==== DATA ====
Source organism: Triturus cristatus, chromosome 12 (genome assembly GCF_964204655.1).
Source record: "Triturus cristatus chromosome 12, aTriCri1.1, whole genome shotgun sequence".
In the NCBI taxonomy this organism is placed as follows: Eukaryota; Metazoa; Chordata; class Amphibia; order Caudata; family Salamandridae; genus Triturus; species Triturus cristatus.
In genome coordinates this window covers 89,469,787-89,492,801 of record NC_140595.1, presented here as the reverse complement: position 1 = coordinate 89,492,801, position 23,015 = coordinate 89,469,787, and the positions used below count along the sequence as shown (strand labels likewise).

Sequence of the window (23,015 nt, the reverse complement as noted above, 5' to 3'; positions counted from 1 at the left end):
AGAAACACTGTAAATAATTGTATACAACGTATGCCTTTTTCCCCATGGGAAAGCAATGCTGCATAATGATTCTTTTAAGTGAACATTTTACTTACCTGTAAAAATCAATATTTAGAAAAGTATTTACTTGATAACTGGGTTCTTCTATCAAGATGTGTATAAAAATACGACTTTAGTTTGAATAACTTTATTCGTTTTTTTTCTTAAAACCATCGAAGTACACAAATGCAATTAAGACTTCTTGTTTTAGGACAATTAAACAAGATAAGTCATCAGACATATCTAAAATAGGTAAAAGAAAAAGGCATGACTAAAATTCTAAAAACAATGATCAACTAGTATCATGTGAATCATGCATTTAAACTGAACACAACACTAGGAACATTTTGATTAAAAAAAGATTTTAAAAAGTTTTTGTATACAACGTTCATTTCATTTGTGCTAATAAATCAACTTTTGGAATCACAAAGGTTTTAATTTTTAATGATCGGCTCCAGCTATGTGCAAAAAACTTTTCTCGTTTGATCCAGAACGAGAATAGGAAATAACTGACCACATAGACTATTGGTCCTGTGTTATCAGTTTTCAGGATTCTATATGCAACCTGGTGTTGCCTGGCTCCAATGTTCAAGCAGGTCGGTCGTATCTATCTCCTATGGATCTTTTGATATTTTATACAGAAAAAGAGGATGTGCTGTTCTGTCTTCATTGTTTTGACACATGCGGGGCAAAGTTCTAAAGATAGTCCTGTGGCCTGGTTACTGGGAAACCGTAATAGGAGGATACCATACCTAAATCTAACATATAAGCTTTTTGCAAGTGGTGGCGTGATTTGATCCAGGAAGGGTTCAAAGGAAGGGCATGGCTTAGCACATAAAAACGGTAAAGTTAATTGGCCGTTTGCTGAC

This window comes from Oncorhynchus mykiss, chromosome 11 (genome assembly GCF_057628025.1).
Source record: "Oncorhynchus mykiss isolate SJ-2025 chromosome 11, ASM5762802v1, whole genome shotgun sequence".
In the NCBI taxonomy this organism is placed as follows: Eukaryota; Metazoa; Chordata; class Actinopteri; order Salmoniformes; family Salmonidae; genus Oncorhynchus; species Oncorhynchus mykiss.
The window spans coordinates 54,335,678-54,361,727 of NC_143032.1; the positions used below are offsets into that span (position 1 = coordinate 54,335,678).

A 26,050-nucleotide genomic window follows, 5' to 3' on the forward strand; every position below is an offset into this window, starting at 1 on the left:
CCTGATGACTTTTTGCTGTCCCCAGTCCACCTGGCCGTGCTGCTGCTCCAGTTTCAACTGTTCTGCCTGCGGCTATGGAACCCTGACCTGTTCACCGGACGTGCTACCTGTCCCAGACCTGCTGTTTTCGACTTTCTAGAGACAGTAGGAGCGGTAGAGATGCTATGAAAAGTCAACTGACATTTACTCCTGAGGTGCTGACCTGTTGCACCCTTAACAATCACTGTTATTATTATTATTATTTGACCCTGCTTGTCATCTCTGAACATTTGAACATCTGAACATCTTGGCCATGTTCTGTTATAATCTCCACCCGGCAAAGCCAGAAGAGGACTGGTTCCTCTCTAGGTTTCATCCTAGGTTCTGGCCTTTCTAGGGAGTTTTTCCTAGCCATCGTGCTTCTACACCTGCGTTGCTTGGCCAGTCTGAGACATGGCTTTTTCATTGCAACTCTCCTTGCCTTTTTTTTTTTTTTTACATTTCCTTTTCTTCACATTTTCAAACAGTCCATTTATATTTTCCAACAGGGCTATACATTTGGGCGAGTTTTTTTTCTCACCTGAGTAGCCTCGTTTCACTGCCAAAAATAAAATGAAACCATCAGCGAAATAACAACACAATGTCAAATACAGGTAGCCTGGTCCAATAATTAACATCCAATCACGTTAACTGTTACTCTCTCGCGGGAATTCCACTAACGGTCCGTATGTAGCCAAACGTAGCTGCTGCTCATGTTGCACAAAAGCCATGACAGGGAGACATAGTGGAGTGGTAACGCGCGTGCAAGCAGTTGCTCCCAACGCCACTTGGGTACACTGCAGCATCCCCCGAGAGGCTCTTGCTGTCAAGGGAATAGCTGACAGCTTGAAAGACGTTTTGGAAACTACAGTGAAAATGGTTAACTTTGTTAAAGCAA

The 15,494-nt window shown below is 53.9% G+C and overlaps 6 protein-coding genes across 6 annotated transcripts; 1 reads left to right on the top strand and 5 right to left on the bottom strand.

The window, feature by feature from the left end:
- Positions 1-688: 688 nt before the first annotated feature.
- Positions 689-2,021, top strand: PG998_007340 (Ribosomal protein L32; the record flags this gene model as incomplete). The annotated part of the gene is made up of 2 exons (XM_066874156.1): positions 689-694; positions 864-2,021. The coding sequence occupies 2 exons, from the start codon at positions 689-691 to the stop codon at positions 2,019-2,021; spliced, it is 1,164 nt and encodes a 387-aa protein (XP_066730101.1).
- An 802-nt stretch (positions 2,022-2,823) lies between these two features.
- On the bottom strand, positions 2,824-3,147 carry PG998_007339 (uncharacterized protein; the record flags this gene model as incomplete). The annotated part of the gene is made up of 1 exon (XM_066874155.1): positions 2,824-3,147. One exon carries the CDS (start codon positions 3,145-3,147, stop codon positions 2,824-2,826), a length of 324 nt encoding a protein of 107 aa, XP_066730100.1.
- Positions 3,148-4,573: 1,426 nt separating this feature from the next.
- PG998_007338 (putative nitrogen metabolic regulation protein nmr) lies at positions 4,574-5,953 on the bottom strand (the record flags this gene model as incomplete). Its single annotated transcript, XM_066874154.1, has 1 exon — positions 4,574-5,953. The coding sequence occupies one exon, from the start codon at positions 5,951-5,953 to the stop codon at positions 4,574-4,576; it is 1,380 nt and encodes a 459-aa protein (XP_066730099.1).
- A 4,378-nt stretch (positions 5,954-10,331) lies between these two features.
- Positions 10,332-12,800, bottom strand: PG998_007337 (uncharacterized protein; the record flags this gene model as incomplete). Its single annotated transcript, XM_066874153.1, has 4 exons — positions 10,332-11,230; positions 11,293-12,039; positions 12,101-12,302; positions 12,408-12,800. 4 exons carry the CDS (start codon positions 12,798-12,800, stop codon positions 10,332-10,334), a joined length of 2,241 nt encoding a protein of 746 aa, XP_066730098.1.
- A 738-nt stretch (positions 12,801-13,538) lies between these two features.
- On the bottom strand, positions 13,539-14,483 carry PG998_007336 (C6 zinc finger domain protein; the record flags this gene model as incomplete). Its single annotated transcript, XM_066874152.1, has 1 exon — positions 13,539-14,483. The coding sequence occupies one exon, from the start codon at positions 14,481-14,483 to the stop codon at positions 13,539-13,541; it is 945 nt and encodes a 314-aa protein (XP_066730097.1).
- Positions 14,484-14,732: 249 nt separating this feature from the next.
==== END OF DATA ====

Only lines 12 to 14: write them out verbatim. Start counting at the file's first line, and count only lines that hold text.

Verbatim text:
CCTGATGACTTTTTGCTGTCCCCAGTCCACCTGGCCGTGCTGCTGCTCCAGTTTCAACTGTTCTGCCTGCGGCTATGGAACCCTGACCTGTTCACCGGACGTGCTACCTGTCCCAGACCTGCTGTTTTCGACTTTCTAGAGACAGTAGGAGCGGTAGAGATGCTATGAAAAGTCAACTGACATTTACTCCTGAGGTGCTGACCTGTTGCACCCTTAACAATCACTGTTATTATTATTATTATTTGACCCTGCTTGTCATCTCTGAACATTTGAACATCTGAACATCTTGGCCATGTTCTGTTATAATCTCCACCCGGCAAAGCCAGAAGAGGACTGGTTCCTCTCTAGGTTTCATCCTAGGTTCTGGCCTTTCTAGGGAGTTTTTCCTAGCCATCGTGCTTCTACACCTGCGTTGCTTGGCCAGTCTGAGACATGGCTTTTTCATTGCAACTCTCCTTGCCTTTTTTTTTTTTTTTACATTTCCTTTTCTTCACATTTTCAAACAGTCCATTTATATTTTCCAACAGGGCTATACATTTGGGCGAGTTTTTTTTCTCACCTGAGTAGCCTCGTTTCACTGCCAAAAATAAAATGAAACCATCAGCGAAATAACAACACAATGTCAAATACAGGTAGCCTGGTCCAATAATTAACATCCAATCACGTTAACTGTTACTCTCTCGCGGGAATTCCACTAACGGTCCGTATGTAGCCAAACGTAGCTGCTGCTCATGTTGCACAAAAGCCATGACAGGGAGACATAGTGGAGTGGTAACGCGCGTGCAAGCAGTTGCTCCCAACGCCACTTGGGTACACTGCAGCATCCCCCGAGAGGCTCTTGCTGTCAAGGGAATAGCTGACAGCTTGAAAGACGTTTTGGAAACTACAGTGAAAATGGTTAACTTTGTTAAAGCAA

The 15,494-nt window shown below is 53.9% G+C and overlaps 6 protein-coding genes across 6 annotated transcripts; 1 reads left to right on the top strand and 5 right to left on the bottom strand.

The window, feature by feature from the left end: